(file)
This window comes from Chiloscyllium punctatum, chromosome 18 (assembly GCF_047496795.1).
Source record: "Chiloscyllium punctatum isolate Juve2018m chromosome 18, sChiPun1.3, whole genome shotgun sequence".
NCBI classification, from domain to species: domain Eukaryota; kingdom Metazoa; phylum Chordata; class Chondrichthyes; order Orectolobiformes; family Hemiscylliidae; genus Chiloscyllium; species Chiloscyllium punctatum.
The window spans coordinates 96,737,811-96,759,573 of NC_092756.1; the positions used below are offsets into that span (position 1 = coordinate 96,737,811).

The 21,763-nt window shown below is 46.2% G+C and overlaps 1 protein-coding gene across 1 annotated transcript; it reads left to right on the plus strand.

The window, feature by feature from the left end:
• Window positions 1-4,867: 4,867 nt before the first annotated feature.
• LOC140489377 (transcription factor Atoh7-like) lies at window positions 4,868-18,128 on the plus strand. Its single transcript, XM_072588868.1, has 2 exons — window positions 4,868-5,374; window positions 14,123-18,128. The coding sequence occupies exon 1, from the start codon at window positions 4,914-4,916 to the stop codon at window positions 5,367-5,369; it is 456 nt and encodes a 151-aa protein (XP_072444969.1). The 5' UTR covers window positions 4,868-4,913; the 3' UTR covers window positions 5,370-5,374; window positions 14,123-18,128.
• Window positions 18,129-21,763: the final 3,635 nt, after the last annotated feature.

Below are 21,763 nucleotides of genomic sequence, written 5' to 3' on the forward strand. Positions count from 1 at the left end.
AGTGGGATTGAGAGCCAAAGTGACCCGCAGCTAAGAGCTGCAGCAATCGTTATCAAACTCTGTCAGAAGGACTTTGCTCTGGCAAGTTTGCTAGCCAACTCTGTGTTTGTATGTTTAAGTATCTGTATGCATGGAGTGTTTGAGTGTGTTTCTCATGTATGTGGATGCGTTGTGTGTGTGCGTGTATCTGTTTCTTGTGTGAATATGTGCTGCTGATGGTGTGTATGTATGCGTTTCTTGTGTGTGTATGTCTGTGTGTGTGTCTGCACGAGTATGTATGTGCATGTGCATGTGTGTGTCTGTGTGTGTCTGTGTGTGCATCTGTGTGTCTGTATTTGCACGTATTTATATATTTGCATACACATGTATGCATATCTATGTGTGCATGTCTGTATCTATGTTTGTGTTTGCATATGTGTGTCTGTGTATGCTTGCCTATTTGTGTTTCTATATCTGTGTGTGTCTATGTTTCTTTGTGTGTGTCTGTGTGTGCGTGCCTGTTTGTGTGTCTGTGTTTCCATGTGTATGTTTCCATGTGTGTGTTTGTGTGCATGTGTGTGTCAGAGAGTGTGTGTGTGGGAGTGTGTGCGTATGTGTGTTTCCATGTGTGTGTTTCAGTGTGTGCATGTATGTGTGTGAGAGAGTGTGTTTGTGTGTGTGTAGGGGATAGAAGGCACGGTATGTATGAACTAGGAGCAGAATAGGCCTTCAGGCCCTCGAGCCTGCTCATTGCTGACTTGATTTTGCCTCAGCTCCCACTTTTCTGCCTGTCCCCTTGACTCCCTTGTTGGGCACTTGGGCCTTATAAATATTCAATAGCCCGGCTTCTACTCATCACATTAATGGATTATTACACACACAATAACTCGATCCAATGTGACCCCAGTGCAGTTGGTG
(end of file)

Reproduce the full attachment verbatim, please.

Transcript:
This window comes from Chiloscyllium punctatum, chromosome 18 (assembly GCF_047496795.1).
Source record: "Chiloscyllium punctatum isolate Juve2018m chromosome 18, sChiPun1.3, whole genome shotgun sequence".
NCBI classification, from domain to species: domain Eukaryota; kingdom Metazoa; phylum Chordata; class Chondrichthyes; order Orectolobiformes; family Hemiscylliidae; genus Chiloscyllium; species Chiloscyllium punctatum.
The window spans coordinates 96,737,811-96,759,573 of NC_092756.1; the positions used below are offsets into that span (position 1 = coordinate 96,737,811).

The 21,763-nt window shown below is 46.2% G+C and overlaps 1 protein-coding gene across 1 annotated transcript; it reads left to right on the plus strand.

The window, feature by feature from the left end:
• Window positions 1-4,867: 4,867 nt before the first annotated feature.
• LOC140489377 (transcription factor Atoh7-like) lies at window positions 4,868-18,128 on the plus strand. Its single transcript, XM_072588868.1, has 2 exons — window positions 4,868-5,374; window positions 14,123-18,128. The coding sequence occupies exon 1, from the start codon at window positions 4,914-4,916 to the stop codon at window positions 5,367-5,369; it is 456 nt and encodes a 151-aa protein (XP_072444969.1). The 5' UTR covers window positions 4,868-4,913; the 3' UTR covers window positions 5,370-5,374; window positions 14,123-18,128.
• Window positions 18,129-21,763: the final 3,635 nt, after the last annotated feature.

Below are 21,763 nucleotides of genomic sequence, written 5' to 3' on the forward strand. Positions count from 1 at the left end.
AGTGGGATTGAGAGCCAAAGTGACCCGCAGCTAAGAGCTGCAGCAATCGTTATCAAACTCTGTCAGAAGGACTTTGCTCTGGCAAGTTTGCTAGCCAACTCTGTGTTTGTATGTTTAAGTATCTGTATGCATGGAGTGTTTGAGTGTGTTTCTCATGTATGTGGATGCGTTGTGTGTGTGCGTGTATCTGTTTCTTGTGTGAATATGTGCTGCTGATGGTGTGTATGTATGCGTTTCTTGTGTGTGTATGTCTGTGTGTGTGTCTGCACGAGTATGTATGTGCATGTGCATGTGTGTGTCTGTGTGTGTCTGTGTGTGCATCTGTGTGTCTGTATTTGCACGTATTTATATATTTGCATACACATGTATGCATATCTATGTGTGCATGTCTGTATCTATGTTTGTGTTTGCATATGTGTGTCTGTGTATGCTTGCCTATTTGTGTTTCTATATCTGTGTGTGTCTATGTTTCTTTGTGTGTGTCTGTGTGTGCGTGCCTGTTTGTGTGTCTGTGTTTCCATGTGTATGTTTCCATGTGTGTGTTTGTGTGCATGTGTGTGTCAGAGAGTGTGTGTGTGGGAGTGTGTGCGTATGTGTGTTTCCATGTGTGTGTTTCAGTGTGTGCATGTATGTGTGTGAGAGAGTGTGTTTGTGTGTGTGTAGGGGATAGAAGGCACGGTATGTATGAACTAGGAGCAGAATAGGCCTTCAGGCCCTCGAGCCTGCTCATTGCTGACTTGATTTTGCCTCAGCTCCCACTTTTCTGCCTGTCCCCTTGACTCCCTTGTTGGGCACTTGGGCCTTATAAATATTCAATAGCCCGGCTTCTACTCATCACATTAATGGATTATTACACACACAATAACTCGATCCAATGTGACCCCAGTGCAGTTGGTG